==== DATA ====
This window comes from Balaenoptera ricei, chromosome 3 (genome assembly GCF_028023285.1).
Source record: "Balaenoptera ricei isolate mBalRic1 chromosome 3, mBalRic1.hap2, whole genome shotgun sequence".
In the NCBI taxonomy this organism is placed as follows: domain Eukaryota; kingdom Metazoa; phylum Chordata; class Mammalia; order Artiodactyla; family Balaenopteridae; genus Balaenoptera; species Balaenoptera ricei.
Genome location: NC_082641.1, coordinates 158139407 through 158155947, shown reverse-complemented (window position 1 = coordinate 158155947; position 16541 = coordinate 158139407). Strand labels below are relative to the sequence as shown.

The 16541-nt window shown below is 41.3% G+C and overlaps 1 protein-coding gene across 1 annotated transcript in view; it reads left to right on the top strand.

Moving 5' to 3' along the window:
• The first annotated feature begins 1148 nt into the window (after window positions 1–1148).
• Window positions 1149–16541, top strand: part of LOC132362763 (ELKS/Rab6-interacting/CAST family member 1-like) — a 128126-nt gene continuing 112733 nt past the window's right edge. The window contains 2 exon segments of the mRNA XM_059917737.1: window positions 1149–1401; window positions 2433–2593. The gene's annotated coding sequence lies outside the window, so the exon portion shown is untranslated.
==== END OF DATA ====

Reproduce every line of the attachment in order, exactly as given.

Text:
This window comes from Balaenoptera ricei, chromosome 3 (genome assembly GCF_028023285.1).
Source record: "Balaenoptera ricei isolate mBalRic1 chromosome 3, mBalRic1.hap2, whole genome shotgun sequence".
In the NCBI taxonomy this organism is placed as follows: domain Eukaryota; kingdom Metazoa; phylum Chordata; class Mammalia; order Artiodactyla; family Balaenopteridae; genus Balaenoptera; species Balaenoptera ricei.
Genome location: NC_082641.1, coordinates 158139407 through 158155947, shown reverse-complemented (window position 1 = coordinate 158155947; position 16541 = coordinate 158139407). Strand labels below are relative to the sequence as shown.

The 16541-nt window shown below is 41.3% G+C and overlaps 1 protein-coding gene across 1 annotated transcript in view; it reads left to right on the top strand.

Moving 5' to 3' along the window:
• The first annotated feature begins 1148 nt into the window (after window positions 1–1148).
• Window positions 1149–16541, top strand: part of LOC132362763 (ELKS/Rab6-interacting/CAST family member 1-like) — a 128126-nt gene continuing 112733 nt past the window's right edge. The window contains 2 exon segments of the mRNA XM_059917737.1: window positions 1149–1401; window positions 2433–2593. The gene's annotated coding sequence lies outside the window, so the exon portion shown is untranslated.